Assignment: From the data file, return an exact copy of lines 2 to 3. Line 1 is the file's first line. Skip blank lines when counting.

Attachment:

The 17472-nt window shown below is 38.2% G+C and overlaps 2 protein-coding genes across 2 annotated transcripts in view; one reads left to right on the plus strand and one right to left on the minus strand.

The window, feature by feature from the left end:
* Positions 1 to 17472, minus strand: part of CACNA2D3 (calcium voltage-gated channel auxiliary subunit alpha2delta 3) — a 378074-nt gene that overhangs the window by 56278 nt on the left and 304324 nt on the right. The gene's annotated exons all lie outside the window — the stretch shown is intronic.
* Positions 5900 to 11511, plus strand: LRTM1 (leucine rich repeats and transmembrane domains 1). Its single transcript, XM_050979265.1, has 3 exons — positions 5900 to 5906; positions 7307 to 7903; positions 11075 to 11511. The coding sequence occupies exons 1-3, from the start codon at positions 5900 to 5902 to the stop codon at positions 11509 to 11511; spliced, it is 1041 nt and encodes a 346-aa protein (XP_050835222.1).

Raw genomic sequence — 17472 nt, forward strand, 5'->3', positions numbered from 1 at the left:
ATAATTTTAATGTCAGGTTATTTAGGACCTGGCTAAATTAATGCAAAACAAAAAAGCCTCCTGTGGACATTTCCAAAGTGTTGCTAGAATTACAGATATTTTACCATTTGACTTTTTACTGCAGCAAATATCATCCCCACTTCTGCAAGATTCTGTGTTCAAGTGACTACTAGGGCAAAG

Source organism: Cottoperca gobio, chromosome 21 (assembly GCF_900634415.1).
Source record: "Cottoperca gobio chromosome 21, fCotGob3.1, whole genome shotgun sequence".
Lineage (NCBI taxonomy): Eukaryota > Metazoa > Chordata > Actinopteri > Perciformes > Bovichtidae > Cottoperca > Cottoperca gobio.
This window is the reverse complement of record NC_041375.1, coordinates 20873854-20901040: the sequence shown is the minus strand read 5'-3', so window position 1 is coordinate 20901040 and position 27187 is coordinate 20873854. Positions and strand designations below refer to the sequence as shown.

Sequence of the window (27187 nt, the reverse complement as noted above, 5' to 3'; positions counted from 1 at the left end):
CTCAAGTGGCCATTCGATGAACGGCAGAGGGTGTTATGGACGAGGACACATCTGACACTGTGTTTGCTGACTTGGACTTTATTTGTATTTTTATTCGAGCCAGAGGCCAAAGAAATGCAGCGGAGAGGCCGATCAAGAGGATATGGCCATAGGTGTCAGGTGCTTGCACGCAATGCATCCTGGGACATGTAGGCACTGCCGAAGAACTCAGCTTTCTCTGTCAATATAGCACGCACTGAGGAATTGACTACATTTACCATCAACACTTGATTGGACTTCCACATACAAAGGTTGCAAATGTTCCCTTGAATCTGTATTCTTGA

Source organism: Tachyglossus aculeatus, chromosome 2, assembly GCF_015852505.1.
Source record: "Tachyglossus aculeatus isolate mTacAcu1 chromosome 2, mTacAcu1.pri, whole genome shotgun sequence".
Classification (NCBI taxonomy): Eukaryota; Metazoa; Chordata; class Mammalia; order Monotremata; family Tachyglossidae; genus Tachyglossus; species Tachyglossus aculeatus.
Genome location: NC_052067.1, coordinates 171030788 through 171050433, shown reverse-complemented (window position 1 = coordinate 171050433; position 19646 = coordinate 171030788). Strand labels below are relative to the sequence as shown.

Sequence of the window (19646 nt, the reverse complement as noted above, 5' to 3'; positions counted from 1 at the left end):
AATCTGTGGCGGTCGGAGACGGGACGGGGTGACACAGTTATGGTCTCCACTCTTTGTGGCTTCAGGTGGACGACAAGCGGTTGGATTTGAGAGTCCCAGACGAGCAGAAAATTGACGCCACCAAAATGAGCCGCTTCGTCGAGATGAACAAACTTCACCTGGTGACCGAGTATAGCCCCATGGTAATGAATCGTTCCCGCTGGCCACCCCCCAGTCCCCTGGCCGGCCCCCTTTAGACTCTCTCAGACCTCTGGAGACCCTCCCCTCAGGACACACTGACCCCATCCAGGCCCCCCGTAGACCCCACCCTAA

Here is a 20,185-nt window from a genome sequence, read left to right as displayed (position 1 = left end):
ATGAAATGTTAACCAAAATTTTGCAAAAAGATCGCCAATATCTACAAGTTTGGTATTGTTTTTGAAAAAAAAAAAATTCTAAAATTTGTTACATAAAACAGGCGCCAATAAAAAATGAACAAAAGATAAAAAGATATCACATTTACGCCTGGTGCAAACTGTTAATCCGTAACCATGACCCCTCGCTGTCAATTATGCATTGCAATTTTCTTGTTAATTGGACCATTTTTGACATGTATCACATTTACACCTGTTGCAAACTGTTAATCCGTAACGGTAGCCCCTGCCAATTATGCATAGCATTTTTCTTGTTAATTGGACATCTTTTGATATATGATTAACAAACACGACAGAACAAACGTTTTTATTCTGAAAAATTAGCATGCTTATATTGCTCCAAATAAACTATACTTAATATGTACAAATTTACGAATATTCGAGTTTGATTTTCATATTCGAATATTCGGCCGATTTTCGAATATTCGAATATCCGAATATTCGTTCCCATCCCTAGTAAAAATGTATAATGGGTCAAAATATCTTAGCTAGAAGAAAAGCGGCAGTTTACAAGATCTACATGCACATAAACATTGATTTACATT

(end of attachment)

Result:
The window, feature by feature from the left end:
* Positions 1 to 17472, minus strand: part of CACNA2D3 (calcium voltage-gated channel auxiliary subunit alpha2delta 3) — a 378074-nt gene that overhangs the window by 56278 nt on the left and 304324 nt on the right. The gene's annotated exons all lie outside the window — the stretch shown is intronic.